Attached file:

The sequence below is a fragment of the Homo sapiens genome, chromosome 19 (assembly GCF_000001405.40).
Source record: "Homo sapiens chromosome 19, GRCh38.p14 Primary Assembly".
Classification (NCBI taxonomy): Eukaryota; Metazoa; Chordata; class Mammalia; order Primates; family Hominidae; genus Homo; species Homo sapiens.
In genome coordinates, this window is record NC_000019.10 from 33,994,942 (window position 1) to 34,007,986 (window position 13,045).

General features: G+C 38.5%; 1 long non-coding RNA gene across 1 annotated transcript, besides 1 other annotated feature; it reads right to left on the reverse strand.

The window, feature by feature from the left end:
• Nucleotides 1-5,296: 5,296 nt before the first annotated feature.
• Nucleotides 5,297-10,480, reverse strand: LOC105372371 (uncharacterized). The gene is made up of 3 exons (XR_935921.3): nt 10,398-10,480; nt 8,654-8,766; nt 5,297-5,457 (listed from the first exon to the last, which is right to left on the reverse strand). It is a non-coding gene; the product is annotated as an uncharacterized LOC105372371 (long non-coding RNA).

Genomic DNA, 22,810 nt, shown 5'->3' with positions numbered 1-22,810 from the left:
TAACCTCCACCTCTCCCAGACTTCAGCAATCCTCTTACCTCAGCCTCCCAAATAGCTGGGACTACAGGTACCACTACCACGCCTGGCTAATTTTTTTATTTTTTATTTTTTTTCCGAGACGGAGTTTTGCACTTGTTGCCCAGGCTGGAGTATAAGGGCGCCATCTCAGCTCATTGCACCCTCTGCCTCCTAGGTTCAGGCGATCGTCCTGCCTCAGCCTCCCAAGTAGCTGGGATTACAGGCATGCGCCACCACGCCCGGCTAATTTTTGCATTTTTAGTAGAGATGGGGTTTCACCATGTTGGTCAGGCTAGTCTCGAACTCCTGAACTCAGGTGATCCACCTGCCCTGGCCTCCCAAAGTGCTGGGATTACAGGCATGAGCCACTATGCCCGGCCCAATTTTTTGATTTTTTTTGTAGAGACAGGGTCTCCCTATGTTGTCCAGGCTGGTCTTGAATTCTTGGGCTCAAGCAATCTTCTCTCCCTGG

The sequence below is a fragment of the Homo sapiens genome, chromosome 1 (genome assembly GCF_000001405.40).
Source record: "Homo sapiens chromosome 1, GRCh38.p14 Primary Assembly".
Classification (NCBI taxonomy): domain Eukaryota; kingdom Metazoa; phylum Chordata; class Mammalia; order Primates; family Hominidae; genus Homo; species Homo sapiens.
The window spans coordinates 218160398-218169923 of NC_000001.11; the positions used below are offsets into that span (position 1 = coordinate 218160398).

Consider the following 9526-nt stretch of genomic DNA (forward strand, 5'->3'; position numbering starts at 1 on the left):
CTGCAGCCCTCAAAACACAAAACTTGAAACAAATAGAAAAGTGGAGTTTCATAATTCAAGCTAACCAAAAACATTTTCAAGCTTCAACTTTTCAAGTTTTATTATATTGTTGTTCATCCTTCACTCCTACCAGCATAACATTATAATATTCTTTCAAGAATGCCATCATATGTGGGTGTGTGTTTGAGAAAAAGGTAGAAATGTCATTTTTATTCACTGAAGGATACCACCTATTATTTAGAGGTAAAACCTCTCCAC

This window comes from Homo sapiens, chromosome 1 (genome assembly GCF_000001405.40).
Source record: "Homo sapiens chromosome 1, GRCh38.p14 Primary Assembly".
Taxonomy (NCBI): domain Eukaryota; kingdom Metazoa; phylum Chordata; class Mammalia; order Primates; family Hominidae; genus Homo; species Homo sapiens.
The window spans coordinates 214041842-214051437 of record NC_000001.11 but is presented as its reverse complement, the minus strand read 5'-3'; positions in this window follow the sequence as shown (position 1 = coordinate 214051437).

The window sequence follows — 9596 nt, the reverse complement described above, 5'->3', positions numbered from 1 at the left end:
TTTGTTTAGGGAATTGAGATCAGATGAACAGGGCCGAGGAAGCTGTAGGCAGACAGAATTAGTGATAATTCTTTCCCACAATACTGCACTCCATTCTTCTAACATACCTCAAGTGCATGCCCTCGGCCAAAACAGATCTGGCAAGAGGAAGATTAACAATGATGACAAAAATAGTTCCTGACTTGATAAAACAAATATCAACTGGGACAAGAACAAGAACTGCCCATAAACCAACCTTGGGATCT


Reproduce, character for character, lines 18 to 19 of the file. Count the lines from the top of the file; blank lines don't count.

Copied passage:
Source record: "Homo sapiens chromosome 1, GRCh38.p14 Primary Assembly".
Taxonomy (NCBI): domain Eukaryota; kingdom Metazoa; phylum Chordata; class Mammalia; order Primates; family Hominidae; genus Homo; species Homo sapiens.